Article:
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A concise introduction to category theory (ncatlab.org)
85 points by lisper on Dec 11, 2014 | hide | past | web | favorite | 17 comments

If you want an actual introduction to the topic, "Conceptual Mathematics: A First Introduction to Categories" by Lawvere and Schanuel is the right choice.

Funny coincidence, I just found this video http://www.reddit.com/r/haskell/comments/1l4ph3/dsls_and_tow... back, where the speaker mentions many CT ideas (adjoint functors, galois connections) and end up pointing at abstract interpretation and Lawvere work.

Seconded. To elaborate, it is essentially a lightly edited transcription of all the lectures of an undergraduate introduction to categories course, complete with diagrams, exercises, and dialogue, and even including students' answers (right and wrong!) to review questions. It's a very unintimidating format, and the book does very well to help a beginner get firm footing with the foundations.

This seems to be down right now https://archive.today/vibrM , however it's still available in google cache here https://webcache.googleusercontent.com/search?q=cache:PKJbiW... . Anyone know what's up?

nLab is often slow. It can't cope with its normal amount of traffic, so certainally not with front page HN.

Sure, it's concise, but I'd hardly describe ncatlab as introduction. It's more of a reference. I'd dare say the Wikipedia entry on category theory (and related links) makes a better introduction for the uninitiated.

To actually learn it, Mac Lane & Saunders "Categories for the Working Mathematician." seems to enjoy continued popularity.

MacLane is still the standard for working mathematicians, but for those with less background, Steve Awodey's book[1] is very good. He also has some YouTube lectures[2]. While you're on YouTube, the Catsters channel[3] has many excellent 10-minute category theory videos.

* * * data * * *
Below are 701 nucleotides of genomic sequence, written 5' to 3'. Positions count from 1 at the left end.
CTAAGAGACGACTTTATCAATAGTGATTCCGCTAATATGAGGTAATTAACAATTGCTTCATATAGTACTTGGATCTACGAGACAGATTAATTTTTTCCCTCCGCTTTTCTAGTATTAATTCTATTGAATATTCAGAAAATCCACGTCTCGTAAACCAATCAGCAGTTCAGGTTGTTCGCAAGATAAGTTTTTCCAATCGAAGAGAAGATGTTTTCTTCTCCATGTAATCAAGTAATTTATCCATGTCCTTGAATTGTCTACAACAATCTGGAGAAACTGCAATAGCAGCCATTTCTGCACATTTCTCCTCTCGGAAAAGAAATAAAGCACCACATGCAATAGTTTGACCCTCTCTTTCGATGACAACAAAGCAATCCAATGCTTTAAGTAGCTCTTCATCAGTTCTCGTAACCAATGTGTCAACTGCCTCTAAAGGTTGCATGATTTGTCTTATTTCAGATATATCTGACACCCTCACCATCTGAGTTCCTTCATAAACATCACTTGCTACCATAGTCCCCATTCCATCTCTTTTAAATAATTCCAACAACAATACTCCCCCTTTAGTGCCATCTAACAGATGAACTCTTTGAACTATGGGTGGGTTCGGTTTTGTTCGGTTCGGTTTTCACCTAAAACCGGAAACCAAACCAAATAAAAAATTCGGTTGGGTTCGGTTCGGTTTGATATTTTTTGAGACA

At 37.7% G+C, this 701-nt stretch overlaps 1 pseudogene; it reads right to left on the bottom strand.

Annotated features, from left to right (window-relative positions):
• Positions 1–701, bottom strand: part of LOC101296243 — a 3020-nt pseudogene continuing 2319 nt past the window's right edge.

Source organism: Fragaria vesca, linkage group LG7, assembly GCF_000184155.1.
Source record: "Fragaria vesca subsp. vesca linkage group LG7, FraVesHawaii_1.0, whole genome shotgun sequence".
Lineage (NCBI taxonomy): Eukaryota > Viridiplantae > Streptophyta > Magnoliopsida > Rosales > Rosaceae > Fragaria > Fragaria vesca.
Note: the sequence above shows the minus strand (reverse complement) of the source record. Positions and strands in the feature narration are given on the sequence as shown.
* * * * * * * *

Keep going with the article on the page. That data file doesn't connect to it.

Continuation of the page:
[1] http://www.amazon.com/Category-Theory-Oxford-Logic-Guides/dp...



I can second the Catsters channel. As a complete category theory newbie watching those videos was nevertheless enjoyable because of the upbeat and cheerful attitude with which the material was covered.

I actually found MacLane's book to be more approachable than Awodey's. Although I'm not sure this is good advice because it took me several years casually feeling my way through the field to start to gain an understanding into it (ie YMMV).

Interesting category theory historical fact! Checkout MacLane's wikipedia page and you will find one of his students was in fact Steve Awodey.

> To actually learn it, Mac Lane & Saunders "Categories for the Working Mathematician." seems to enjoy continued popularity.

This is the best way I've found so far, and I had been semi-supplementing with MacLane and Birkhoff's "Algebra", just to get a feeling for the vocabulary; bringing myself from the space I typically mathematically exist in, to the space of category theory. Nothing else really has come close in composing the correct thought direction. It is dense, but I enjoy it very much. It is very beautiful math.

I have always sworn by Borceux' Handbook of Categorical Algebra. It progresses smoothly all the way from first principles up to (if you buy all three volumes) sheaves and topoi, but it is kind of expensive.

Thank you for the recommendation.

> To actually learn it, Mac Lane & Saunders "Categories for the Working Mathematician." seems to enjoy continued popularity.

By the way, it's not two authors; the single author's name is "Saunders Mac Lane".

Tom LaGatta in this video on Category Theory listed this website as number one resource on category theory.


There he also lists some books on category theory. I am putting a direct link when he mentions the references.

Should we read this page as suggesting a prerequisite to learning category theory is being able to interpret LaTeX math mode on the fly?

Or did a bit of javascript magic not load for me?

Something is wrong on your end, but it's not Javascript. It looks fine to me both with and without JS.

/Snark Thanks, tried it again and the images loaded. Must have been the alt-tags I was seeing. Much obliged.

Actually, they're not images. They're MathML markup.


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